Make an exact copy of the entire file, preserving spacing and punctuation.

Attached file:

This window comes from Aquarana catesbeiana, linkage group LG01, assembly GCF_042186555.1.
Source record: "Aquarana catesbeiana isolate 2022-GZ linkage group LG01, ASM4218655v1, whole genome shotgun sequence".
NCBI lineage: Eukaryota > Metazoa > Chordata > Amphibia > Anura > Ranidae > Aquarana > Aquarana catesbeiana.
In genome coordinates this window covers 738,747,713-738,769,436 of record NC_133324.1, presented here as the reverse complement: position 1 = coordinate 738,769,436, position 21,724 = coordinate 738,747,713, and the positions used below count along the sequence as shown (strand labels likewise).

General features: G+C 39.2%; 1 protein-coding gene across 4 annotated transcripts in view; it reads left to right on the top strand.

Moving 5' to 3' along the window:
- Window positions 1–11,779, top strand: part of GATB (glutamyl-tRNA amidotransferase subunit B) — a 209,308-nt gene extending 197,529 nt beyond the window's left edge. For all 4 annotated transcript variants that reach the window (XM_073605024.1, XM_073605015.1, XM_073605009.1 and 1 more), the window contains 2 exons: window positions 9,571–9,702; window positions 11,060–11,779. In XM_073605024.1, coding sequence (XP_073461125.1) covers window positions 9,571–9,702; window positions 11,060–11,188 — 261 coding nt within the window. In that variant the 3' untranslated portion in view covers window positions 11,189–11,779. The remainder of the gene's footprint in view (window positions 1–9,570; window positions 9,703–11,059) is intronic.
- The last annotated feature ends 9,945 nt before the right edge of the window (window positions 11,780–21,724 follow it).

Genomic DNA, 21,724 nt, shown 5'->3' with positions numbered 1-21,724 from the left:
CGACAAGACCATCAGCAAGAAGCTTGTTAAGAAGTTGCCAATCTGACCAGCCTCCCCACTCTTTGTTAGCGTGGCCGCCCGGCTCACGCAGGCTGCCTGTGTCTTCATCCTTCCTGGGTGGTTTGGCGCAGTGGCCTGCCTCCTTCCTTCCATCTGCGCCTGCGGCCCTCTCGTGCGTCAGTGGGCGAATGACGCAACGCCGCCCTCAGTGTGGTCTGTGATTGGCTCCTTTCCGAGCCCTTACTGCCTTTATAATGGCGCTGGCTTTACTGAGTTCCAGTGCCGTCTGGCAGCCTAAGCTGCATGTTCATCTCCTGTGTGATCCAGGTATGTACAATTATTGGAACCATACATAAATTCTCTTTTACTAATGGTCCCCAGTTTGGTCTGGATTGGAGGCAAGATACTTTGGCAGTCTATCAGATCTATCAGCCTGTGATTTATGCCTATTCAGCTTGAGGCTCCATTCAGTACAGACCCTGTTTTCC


This window comes from Aquarana catesbeiana, linkage group LG01, assembly GCF_042186555.1.
Source record: "Aquarana catesbeiana isolate 2022-GZ linkage group LG01, ASM4218655v1, whole genome shotgun sequence".
NCBI lineage: Eukaryota > Metazoa > Chordata > Amphibia > Anura > Ranidae > Aquarana > Aquarana catesbeiana.
In genome coordinates this window covers 738,747,713-738,769,436 of record NC_133324.1, presented here as the reverse complement: position 1 = coordinate 738,769,436, position 21,724 = coordinate 738,747,713, and the positions used below count along the sequence as shown (strand labels likewise).

General features: G+C 39.2%; 1 protein-coding gene across 4 annotated transcripts in view; it reads left to right on the top strand.

Moving 5' to 3' along the window:
- Window positions 1–11,779, top strand: part of GATB (glutamyl-tRNA amidotransferase subunit B) — a 209,308-nt gene extending 197,529 nt beyond the window's left edge. For all 4 annotated transcript variants that reach the window (XM_073605024.1, XM_073605015.1, XM_073605009.1 and 1 more), the window contains 2 exons: window positions 9,571–9,702; window positions 11,060–11,779. In XM_073605024.1, coding sequence (XP_073461125.1) covers window positions 9,571–9,702; window positions 11,060–11,188 — 261 coding nt within the window. In that variant the 3' untranslated portion in view covers window positions 11,189–11,779. The remainder of the gene's footprint in view (window positions 1–9,570; window positions 9,703–11,059) is intronic.
- The last annotated feature ends 9,945 nt before the right edge of the window (window positions 11,780–21,724 follow it).

Genomic DNA, 21,724 nt, shown 5'->3' with positions numbered 1-21,724 from the left:
CGACAAGACCATCAGCAAGAAGCTTGTTAAGAAGTTGCCAATCTGACCAGCCTCCCCACTCTTTGTTAGCGTGGCCGCCCGGCTCACGCAGGCTGCCTGTGTCTTCATCCTTCCTGGGTGGTTTGGCGCAGTGGCCTGCCTCCTTCCTTCCATCTGCGCCTGCGGCCCTCTCGTGCGTCAGTGGGCGAATGACGCAACGCCGCCCTCAGTGTGGTCTGTGATTGGCTCCTTTCCGAGCCCTTACTGCCTTTATAATGGCGCTGGCTTTACTGAGTTCCAGTGCCGTCTGGCAGCCTAAGCTGCATGTTCATCTCCTGTGTGATCCAGGTATGTACAATTATTGGAACCATACATAAATTCTCTTTTACTAATGGTCCCCAGTTTGGTCTGGATTGGAGGCAAGATACTTTGGCAGTCTATCAGATCTATCAGCCTGTGATTTATGCCTATTCAGCTTGAGGCTCCATTCAGTACAGACCCTGTTTTCC